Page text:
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Understand the history of Legionnaires’ disease
discuss possible reasons
why reports of the disease have increased
Analyze the clinical presentation of Legionnaires’ disease
how it is
transmitted, and how it is diagnosed
Discuss the microbiology of Legionella
Define the sources of Legionella
the factors needed for Legionella
growth in building water systems
Legionella is the waterborne bacterial pathogen that caused the outbreak of Legionnaires’ disease in Philadelphia in 1976. Legionella bacteria are characterized by their unique pinkish rod-like shapes when stained with the Gram stain. Observing these gram-negative bacteria in guinea pig samples was a clue that enabled McDade to identify this new bacterial species.
Since its discovery, more than 60 species of Legionella have been identified (Mercante and Winchell 2015; Special Pathogens Laboratory 2019). The species that was the source of the illness in 1976 was named Legionella pneumophila, as it was found in the lungs and caused pneumonia in its victims. Each Legionella species is unique and can be distinguished by certain characteristics. For example, you can distinguish the colonies of some Legionella species because they fluoresce under UV light. Some will fluoresce a blue-white color such as L. anisa, L. dumoffii, L. gormanii, and L. bozemanii, while others will fluoresce red such as L. rubrilucens.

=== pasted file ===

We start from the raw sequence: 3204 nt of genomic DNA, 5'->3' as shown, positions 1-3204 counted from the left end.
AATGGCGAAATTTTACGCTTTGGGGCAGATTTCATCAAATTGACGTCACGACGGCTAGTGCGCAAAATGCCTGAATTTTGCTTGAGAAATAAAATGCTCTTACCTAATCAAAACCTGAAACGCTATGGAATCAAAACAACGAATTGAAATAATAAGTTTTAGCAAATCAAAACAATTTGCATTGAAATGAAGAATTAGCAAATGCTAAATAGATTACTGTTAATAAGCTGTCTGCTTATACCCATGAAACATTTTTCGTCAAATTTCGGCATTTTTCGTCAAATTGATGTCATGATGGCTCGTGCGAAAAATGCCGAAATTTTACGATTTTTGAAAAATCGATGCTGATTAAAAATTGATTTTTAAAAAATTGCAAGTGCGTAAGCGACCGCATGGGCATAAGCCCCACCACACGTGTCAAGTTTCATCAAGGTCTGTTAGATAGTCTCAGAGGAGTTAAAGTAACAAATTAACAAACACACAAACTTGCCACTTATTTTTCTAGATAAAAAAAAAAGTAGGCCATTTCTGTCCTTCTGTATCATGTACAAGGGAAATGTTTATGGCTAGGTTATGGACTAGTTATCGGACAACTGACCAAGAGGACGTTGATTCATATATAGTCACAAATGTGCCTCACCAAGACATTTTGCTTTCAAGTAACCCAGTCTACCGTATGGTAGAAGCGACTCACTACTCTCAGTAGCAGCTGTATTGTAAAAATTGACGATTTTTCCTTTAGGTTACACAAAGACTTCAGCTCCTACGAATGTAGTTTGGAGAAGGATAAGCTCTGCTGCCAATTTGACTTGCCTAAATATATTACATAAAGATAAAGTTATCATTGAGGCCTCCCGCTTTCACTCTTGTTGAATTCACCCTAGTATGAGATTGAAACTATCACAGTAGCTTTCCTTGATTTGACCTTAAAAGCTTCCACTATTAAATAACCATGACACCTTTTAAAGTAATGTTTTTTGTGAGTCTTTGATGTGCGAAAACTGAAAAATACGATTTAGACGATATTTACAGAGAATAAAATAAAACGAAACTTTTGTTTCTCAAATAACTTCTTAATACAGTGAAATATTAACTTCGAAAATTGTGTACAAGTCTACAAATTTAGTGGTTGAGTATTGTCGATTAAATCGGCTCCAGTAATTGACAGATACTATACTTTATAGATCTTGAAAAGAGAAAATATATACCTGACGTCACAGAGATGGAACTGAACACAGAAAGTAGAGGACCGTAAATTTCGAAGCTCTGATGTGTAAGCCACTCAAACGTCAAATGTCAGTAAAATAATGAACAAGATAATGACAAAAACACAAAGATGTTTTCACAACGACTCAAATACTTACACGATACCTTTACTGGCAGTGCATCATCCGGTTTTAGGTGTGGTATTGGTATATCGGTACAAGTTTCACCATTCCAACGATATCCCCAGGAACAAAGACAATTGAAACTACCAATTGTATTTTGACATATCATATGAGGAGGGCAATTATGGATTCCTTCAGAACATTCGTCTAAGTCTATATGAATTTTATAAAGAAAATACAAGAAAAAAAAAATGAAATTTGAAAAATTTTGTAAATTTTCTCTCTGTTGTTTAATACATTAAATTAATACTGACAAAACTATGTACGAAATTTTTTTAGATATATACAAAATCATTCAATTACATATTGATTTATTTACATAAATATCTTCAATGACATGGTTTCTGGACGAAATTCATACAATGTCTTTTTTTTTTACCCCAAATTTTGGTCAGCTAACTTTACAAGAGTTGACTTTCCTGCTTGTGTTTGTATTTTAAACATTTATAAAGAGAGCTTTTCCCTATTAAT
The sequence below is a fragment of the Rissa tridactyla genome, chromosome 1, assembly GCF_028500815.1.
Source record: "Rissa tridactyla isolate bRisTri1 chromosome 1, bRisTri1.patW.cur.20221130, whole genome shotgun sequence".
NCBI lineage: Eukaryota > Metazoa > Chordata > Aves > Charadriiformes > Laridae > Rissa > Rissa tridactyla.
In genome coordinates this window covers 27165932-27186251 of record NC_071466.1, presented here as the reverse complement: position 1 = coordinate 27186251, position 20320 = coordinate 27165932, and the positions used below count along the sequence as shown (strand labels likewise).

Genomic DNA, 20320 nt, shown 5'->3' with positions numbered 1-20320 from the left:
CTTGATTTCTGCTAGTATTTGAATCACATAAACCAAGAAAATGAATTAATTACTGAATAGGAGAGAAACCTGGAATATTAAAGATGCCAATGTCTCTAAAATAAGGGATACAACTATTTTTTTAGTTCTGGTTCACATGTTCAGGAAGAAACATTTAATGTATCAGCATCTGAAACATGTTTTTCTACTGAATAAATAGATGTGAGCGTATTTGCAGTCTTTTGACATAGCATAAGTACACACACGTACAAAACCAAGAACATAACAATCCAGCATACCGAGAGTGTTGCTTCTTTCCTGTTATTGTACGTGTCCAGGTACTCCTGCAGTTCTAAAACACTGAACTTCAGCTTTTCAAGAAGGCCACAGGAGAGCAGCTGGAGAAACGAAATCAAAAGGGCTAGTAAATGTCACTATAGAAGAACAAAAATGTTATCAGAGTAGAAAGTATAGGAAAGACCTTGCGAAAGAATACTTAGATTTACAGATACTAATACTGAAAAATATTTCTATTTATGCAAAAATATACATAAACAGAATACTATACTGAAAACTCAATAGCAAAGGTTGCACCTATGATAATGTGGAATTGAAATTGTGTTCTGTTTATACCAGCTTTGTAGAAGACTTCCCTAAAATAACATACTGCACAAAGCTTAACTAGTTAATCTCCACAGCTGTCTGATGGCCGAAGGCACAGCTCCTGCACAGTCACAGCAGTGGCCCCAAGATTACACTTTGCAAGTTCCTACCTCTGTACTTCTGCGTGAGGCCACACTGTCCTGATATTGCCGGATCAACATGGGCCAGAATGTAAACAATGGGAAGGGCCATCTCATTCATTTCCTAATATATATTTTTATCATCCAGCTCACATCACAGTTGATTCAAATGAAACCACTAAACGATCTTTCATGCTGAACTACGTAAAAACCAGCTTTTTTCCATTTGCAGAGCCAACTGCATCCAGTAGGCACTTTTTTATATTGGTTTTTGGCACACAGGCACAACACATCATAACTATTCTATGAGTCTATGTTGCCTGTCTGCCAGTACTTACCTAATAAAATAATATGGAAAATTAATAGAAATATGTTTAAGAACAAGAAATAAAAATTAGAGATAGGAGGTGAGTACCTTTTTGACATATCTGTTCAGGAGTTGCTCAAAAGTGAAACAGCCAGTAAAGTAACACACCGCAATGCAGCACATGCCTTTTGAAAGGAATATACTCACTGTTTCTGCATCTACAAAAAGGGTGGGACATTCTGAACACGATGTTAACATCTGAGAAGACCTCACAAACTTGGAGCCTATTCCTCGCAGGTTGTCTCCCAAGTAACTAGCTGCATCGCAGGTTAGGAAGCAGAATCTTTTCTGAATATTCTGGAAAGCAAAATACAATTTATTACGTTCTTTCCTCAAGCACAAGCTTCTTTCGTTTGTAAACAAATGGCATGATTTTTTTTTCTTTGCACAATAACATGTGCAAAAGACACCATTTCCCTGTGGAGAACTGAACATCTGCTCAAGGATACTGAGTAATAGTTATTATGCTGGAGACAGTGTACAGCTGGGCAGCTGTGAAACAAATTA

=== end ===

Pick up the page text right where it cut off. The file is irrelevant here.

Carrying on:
Most Legionella infections are caused by the same species of Legionella that was found in the first cases in Philadelphia, Legionella pneumophila (Stout 2019). This Legionella species is responsible for as many as 90% of cases of Legionnaires’ disease.
About the author.
-Author & President, Special Pathogens Laboratory